The bearings in these wheels were also worn until they were sandy and gritty. (No fault of Novatec.) I had them professionally replaced, but have since purchased my own Novatec hub bearing press kit from a Taiwanese Novatec dealer who provides expeditious and personal service via email. He even guides me through rebuilds through mail.

The only trouble I ever had with those hubs came as a result of my own newbie ham fisted attempt to knock out one of the old bearings. Ever since, they have spun like glass.

$150 for the rims, another $150 for new tires. About $100 for ceramic hybrid bearings. Throw in some glue and a weekend spent stripping and stretching, and I had myself a set of deep section carbon tubulars to race for under $500.

I completed a full season of roadracing on them, including a couple of crits. They were also the wheels I used to set my personal time trial best. They have since become my girlfriend’s race weapon of choice. Still smooth. Still true. Still shod with the Conti’s.

We have nicknamed them “Lil Wangs.”


88mm tubular purchased after numerous direct correspondences with a Chinese reseller. Build is beautiful. Price was — insane.



I have since purchased multiple carbon stems, carbon bars, and additional wheels direct from Chinese sellers. My most recent purchase came after numerous one on one emails with a single Chinese representative for Taiwanese products. (For the record, some of the world’s best carbon comes from Taiwanese manufacturers. Generally speaking, Chinese manufacturer’s quality tends to be much more dicey.) His dedication to service, speed, accuracy, and earnest attempts to make sure that he was getting my order right would put many American and European vendors to shame. When I was specific about the specifications I wanted, he would research and send me drawings, and spec sheets with detailed numbers. I ultimately got exactly what I wanted, shipped quickly, at a price that I still shake my head at. The US Postal Service has an agreement with EMS China Post, and packages have arrived generally within a 2 week time frame.

Some might ask if I feel that I am being unpatriotic. Absolutely not. Why? Because aren’t capitalism and the rules of supply and demand an American hallmark? If someone produces a product that does what I need it to do for an excellent price, then they win.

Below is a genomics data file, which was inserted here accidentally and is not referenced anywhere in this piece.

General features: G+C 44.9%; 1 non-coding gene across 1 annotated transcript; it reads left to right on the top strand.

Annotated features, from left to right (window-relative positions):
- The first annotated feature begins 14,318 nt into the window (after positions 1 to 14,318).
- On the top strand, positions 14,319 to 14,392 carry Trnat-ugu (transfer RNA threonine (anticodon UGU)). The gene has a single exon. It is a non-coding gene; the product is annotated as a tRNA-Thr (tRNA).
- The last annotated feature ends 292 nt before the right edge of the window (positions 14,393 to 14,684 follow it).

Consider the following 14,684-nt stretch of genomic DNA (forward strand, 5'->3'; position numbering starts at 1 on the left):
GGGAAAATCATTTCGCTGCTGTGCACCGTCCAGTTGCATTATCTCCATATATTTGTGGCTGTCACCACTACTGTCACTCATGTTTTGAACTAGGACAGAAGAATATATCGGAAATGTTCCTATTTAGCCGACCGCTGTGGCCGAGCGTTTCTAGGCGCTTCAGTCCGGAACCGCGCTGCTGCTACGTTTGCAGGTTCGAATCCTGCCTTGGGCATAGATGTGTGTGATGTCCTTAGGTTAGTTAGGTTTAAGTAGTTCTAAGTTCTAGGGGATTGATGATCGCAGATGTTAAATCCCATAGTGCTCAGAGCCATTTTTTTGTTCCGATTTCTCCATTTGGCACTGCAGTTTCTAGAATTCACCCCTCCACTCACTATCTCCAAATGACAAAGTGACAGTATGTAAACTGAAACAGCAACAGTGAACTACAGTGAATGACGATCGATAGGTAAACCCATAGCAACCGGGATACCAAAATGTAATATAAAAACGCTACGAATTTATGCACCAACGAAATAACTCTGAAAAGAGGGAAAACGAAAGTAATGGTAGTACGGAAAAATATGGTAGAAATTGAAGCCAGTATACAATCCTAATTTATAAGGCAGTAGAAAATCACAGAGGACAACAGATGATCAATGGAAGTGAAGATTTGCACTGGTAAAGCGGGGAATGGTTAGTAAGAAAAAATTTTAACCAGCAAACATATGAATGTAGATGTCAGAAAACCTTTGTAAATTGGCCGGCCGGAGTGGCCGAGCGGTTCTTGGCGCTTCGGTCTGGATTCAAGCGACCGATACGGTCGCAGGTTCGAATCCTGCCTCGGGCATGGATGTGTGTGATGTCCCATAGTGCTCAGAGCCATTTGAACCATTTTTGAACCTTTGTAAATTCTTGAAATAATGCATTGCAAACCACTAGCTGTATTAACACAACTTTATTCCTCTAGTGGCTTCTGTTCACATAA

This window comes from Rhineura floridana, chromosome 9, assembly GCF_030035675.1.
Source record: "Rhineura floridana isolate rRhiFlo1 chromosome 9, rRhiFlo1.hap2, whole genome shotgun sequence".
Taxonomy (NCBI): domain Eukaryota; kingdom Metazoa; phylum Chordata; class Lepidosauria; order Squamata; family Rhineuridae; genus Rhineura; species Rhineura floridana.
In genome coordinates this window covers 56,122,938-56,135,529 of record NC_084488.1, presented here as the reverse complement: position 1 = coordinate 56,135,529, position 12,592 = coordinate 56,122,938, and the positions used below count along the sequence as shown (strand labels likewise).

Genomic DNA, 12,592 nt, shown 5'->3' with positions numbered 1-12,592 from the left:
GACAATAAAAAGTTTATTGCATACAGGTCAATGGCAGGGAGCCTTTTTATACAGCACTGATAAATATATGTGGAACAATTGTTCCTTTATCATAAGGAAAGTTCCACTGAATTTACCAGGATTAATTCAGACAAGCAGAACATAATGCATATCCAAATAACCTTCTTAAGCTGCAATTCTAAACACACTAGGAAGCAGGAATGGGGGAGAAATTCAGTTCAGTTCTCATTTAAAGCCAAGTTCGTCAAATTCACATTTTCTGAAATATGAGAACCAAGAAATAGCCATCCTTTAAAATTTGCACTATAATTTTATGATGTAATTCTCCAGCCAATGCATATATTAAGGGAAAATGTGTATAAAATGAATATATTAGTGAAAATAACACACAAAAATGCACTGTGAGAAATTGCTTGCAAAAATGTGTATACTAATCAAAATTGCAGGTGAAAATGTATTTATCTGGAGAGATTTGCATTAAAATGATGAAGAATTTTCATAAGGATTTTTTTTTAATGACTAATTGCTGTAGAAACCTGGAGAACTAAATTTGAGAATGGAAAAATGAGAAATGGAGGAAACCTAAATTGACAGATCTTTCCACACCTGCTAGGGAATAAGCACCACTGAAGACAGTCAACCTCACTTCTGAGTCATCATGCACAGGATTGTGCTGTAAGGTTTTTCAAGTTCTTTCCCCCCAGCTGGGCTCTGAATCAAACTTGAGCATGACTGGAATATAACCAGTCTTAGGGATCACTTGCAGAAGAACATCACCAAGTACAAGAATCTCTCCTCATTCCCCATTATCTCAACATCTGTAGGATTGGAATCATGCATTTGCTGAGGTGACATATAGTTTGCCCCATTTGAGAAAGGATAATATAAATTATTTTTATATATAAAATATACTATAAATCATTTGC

I had the chose of uni-directional carbon (which I chose because it’s generally stiffer) or a 3k gloss weave (which, although prettier, is heavier). Anodized nipples and aero spokes. All lacked up on a smooth Novatec hub — also anodized in red.



So what is the trade off? Ultimately, it’s durability. Although I enjoy my multiple sets of Novatec hubs and how easy and cheap they are to service, I know that they do not have the long-lasting, bulletproof durability of my Fulcrum, Shimano, or certainly White Industries T11 hubs. However, as a 164 pound racer, I don’t have any trouble with wheels staying true, or any difficulty with braking. I have a truing stand and know how to use it. Fresh bearings and new pads now and again is the price of any wheelset.

As for the stems and bars, I’ve taken my share of tumbles, and they’ve held up beautifully. They are comfortable, soak up road vibration, and hold torque when properly tightened. (Full disclosure: I do use a drop of blue Loctite when I set up these cockpits. Carbon threads are easy to strip — voice of experience there.)

I can’t guarantee that everyone who purchases from a Chinese vendor or eBay Store will come away with as happy a set of circumstances as I have. But I have been very fortunate. I’ve enjoyed the cost savings, I’ve enjoyed the workmanship, and if I was a young racer on a very strict budget, with a little guidance to know what to look for and what to ask for when dealing with a Chinese vendor, I wouldn’t hesitate.

See you on the road!

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Sam Lowe

I've been a road cyclist with a penchant for speed ever since my first-ever paycheck holiday. I blew the whole wad on a turquoise Schwinn Tempo with then-new Shimano 105 indexed shifting way back in 1985. I've been a voracious consumer of racing-oriented information ever since. Training, nutrition, bike fit, racing techniques, and all manner of "kit." Between nearly 30 years of riding, racing, and reading about racing, I'm ready to help you get ready to race.